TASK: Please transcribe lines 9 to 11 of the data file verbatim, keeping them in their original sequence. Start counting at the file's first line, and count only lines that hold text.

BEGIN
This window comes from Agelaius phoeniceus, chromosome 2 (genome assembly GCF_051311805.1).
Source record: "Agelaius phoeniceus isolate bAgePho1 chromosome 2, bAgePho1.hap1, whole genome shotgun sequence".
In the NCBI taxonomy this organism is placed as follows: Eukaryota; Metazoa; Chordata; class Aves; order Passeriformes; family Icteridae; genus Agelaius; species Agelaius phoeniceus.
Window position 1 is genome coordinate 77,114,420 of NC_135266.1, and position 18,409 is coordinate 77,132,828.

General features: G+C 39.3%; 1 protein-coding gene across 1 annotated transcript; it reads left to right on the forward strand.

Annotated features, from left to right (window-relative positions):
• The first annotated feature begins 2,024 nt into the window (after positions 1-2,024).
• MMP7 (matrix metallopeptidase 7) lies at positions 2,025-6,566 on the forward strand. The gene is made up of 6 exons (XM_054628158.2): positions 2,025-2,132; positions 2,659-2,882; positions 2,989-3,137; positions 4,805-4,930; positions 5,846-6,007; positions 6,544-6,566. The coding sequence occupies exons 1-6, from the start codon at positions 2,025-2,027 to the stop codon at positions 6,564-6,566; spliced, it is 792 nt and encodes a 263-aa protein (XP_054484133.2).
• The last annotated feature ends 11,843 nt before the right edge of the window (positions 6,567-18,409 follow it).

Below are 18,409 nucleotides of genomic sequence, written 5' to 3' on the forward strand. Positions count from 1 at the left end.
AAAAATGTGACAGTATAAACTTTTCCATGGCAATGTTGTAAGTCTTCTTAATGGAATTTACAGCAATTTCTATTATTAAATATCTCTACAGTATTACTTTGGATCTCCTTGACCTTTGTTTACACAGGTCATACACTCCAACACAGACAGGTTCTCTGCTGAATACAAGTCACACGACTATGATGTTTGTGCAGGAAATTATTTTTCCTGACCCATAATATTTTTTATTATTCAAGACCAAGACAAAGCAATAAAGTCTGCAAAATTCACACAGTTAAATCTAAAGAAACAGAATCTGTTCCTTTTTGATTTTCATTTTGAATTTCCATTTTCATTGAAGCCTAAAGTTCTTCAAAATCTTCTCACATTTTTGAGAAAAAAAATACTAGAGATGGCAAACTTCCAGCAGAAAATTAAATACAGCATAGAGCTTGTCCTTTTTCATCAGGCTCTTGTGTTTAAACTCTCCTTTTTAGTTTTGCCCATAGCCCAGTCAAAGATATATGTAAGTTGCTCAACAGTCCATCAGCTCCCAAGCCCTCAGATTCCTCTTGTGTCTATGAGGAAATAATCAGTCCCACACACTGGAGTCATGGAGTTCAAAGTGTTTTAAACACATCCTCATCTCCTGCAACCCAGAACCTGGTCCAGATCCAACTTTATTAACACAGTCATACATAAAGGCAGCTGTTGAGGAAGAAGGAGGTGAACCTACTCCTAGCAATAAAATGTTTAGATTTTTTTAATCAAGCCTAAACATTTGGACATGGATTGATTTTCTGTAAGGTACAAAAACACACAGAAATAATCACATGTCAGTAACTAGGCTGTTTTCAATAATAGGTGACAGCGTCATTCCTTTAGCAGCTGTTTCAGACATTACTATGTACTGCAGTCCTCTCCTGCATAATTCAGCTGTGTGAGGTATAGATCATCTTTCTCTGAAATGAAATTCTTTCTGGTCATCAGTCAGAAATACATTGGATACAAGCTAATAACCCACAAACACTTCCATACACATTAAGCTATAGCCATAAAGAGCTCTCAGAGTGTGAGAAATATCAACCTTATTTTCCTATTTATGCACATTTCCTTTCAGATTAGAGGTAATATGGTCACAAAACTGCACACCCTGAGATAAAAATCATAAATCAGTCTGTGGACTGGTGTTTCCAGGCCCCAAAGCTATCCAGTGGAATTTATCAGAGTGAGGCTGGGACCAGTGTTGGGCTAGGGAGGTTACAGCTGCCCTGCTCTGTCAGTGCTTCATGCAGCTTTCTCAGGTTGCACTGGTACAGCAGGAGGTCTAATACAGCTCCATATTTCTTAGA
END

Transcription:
• The last annotated feature ends 11,843 nt before the right edge of the window (positions 6,567-18,409 follow it).

Below are 18,409 nucleotides of genomic sequence, written 5' to 3' on the forward strand. Positions count from 1 at the left end.
AAAAATGTGACAGTATAAACTTTTCCATGGCAATGTTGTAAGTCTTCTTAATGGAATTTACAGCAATTTCTATTATTAAATATCTCTACAGTATTACTTTGGATCTCCTTGACCTTTGTTTACACAGGTCATACACTCCAACACAGACAGGTTCTCTGCTGAATACAAGTCACACGACTATGATGTTTGTGCAGGAAATTATTTTTCCTGACCCATAATATTTTTTATTATTCAAGACCAAGACAAAGCAATAAAGTCTGCAAAATTCACACAGTTAAATCTAAAGAAACAGAATCTGTTCCTTTTTGATTTTCATTTTGAATTTCCATTTTCATTGAAGCCTAAAGTTCTTCAAAATCTTCTCACATTTTTGAGAAAAAAAATACTAGAGATGGCAAACTTCCAGCAGAAAATTAAATACAGCATAGAGCTTGTCCTTTTTCATCAGGCTCTTGTGTTTAAACTCTCCTTTTTAGTTTTGCCCATAGCCCAGTCAAAGATATATGTAAGTTGCTCAACAGTCCATCAGCTCCCAAGCCCTCAGATTCCTCTTGTGTCTATGAGGAAATAATCAGTCCCACACACTGGAGTCATGGAGTTCAAAGTGTTTTAAACACATCCTCATCTCCTGCAACCCAGAACCTGGTCCAGATCCAACTTTATTAACACAGTCATACATAAAGGCAGCTGTTGAGGAAGAAGGAGGTGAACCTACTCCTAGCAATAAAATGTTTAGATTTTTTTAATCAAGCCTAAACATTTGGACATGGATTGATTTTCTGTAAGGTACAAAAACACACAGAAATAATCACATGTCAGTAACTAGGCTGTTTTCAATAATAGGTGACAGCGTCATTCCTTTAGCAGCTGTTTCAGACATTACTATGTACTGCAGTCCTCTCCTGCATAATTCAGCTGTGTGAGGTATAGATCATCTTTCTCTGAAATGAAATTCTTTCTGGTCATCAGTCAGAAATACATTGGATACAAGCTAATAACCCACAAACACTTCCATACACATTAAGCTATAGCCATAAAGAGCTCTCAGAGTGTGAGAAATATCAACCTTATTTTCCTATTTATGCACATTTCCTTTCAGATTAGAGGTAATATGGTCACAAAACTGCACACCCTGAGATAAAAATCATAAATCAGTCTGTGGACTGGTGTTTCCAGGCCCCAAAGCTATCCAGTGGAATTTATCAGAGTGAGGCTGGGACCAGTGTTGGGCTAGGGAGGTTACAGCTGCCCTGCTCTGTCAGTGCTTCATGCAGCTTTCTCAGGTTGCACTGGTACAGCAGGAGGTCTAATACAGCTCCATATTTCTTAGA